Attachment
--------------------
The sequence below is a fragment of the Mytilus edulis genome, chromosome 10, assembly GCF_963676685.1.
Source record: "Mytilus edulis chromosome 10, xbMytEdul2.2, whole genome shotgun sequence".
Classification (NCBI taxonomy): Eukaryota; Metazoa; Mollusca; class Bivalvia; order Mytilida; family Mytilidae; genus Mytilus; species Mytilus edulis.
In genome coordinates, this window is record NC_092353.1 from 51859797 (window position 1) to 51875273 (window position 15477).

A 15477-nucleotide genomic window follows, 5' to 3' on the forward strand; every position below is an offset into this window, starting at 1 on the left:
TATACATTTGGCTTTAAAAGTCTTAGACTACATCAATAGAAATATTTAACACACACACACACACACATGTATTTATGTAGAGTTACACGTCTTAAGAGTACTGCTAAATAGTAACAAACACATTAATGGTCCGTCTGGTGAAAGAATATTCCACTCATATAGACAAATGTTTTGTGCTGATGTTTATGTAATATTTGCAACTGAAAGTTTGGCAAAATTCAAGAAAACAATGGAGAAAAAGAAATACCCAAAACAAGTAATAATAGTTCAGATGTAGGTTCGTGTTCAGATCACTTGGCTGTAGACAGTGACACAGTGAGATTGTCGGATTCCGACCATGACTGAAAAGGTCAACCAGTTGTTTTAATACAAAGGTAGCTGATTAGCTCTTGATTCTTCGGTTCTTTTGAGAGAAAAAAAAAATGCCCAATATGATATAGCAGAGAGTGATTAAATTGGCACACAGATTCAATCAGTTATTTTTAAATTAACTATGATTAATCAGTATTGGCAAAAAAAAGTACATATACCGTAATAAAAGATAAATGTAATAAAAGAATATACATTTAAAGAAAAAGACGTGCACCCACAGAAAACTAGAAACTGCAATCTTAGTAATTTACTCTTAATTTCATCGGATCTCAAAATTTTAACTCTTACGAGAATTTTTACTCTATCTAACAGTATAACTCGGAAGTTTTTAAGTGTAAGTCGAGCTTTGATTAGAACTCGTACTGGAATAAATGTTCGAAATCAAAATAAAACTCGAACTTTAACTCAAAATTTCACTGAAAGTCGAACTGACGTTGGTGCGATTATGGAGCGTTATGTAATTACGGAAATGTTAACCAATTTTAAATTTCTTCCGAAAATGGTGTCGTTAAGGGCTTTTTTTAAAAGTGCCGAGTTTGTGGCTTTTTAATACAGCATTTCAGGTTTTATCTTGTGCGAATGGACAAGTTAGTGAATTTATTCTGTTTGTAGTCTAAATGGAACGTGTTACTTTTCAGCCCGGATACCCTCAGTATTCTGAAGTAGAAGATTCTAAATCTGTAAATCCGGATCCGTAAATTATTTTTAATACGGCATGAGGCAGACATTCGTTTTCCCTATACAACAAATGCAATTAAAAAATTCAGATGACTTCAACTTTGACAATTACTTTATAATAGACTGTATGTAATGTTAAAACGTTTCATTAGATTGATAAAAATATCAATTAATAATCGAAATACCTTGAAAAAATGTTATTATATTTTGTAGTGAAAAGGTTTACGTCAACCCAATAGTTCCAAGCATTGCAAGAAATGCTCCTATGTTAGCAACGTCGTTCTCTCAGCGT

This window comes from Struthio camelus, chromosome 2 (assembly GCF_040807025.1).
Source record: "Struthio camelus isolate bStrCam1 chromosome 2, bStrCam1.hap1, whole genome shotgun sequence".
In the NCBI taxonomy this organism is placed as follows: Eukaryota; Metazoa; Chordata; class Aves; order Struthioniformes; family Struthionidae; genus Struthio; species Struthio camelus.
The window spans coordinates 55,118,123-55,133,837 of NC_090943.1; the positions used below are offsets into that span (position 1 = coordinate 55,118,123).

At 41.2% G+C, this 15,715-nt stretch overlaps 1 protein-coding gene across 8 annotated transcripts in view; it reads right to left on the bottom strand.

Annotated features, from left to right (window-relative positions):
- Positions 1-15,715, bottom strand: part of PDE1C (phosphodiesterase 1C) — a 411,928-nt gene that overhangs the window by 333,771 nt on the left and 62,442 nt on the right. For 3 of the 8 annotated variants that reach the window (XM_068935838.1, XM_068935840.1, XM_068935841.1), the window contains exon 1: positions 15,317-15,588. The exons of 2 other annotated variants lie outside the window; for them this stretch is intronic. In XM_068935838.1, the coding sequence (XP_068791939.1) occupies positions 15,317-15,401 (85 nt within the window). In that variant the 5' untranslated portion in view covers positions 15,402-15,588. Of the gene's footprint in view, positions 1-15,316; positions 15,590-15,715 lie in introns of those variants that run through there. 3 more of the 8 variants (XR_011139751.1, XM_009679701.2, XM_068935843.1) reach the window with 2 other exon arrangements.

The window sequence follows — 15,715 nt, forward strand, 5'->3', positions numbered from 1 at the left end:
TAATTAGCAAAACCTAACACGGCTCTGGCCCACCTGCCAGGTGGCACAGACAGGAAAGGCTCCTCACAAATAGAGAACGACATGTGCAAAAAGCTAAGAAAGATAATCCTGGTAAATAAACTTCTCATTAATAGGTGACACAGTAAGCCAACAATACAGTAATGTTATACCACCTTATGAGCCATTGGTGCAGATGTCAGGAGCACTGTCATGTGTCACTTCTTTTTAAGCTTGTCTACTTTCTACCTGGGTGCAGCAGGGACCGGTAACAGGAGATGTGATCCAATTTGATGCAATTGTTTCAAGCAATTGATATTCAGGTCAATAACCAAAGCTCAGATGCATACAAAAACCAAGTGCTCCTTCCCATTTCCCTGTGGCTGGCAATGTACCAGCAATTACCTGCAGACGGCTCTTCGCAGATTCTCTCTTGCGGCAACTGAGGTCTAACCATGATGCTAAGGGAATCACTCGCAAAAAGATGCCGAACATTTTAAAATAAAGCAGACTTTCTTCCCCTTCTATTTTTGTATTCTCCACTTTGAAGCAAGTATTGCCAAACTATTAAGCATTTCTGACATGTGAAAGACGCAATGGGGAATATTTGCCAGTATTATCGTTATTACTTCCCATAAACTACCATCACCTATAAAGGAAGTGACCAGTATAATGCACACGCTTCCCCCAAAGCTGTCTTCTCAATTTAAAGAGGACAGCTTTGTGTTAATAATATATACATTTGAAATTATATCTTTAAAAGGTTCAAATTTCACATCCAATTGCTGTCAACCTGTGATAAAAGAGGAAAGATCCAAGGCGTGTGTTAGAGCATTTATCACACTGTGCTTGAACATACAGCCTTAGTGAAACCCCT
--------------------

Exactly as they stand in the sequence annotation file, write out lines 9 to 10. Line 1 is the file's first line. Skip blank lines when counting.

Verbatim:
In the NCBI taxonomy this organism is placed as follows: Eukaryota; Metazoa; Chordata; class Aves; order Struthioniformes; family Struthionidae; genus Struthio; species Struthio camelus.
The window spans coordinates 55,118,123-55,133,837 of NC_090943.1; the positions used below are offsets into that span (position 1 = coordinate 55,118,123).